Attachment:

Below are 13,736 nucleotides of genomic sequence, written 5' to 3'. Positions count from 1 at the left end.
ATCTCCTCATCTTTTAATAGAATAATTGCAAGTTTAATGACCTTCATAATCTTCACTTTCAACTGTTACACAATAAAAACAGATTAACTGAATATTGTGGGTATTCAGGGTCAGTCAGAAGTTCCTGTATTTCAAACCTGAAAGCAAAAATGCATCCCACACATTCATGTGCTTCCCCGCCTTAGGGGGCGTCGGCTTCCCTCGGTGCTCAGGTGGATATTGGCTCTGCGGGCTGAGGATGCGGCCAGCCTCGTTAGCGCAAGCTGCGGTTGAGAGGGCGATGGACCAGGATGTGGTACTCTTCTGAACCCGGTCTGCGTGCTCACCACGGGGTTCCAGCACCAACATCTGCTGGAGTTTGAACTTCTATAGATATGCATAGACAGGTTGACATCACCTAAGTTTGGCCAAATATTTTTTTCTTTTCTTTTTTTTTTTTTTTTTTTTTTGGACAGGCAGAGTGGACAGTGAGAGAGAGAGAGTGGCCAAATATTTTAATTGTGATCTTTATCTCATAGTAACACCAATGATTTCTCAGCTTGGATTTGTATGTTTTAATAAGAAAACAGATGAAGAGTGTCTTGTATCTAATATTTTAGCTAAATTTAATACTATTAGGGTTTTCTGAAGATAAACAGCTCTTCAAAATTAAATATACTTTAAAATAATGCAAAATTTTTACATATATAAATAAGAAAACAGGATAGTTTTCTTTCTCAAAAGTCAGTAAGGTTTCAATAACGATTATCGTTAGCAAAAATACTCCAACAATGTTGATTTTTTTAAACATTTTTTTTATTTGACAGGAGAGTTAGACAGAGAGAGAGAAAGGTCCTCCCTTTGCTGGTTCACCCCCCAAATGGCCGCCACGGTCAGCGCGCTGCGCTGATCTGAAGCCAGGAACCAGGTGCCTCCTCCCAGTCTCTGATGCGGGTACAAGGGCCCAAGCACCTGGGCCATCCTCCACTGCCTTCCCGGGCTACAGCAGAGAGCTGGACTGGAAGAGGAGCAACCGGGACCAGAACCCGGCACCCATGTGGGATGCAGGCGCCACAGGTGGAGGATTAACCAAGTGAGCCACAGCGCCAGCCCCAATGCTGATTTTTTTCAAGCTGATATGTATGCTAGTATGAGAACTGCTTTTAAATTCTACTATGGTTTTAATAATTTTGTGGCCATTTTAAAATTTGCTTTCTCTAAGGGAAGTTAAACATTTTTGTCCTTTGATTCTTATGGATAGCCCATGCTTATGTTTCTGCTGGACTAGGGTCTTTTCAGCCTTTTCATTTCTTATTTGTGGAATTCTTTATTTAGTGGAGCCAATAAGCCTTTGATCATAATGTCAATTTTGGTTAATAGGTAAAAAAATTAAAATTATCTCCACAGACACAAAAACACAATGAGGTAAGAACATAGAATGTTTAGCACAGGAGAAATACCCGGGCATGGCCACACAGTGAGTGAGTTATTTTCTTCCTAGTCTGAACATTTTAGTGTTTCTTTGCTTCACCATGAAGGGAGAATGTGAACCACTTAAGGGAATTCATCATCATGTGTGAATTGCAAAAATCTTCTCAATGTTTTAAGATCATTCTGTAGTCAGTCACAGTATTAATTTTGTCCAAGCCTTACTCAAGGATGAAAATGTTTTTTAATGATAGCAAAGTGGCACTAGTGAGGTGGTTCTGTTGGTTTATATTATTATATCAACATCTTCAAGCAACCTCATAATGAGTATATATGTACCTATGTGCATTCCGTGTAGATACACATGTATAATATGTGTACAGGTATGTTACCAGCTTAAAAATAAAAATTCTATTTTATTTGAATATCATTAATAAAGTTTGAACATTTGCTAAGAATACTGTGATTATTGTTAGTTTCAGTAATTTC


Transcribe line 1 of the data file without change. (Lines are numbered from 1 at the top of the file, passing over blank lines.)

Below are 13,736 nucleotides of genomic sequence, written 5' to 3'. Positions count from 1 at the left end.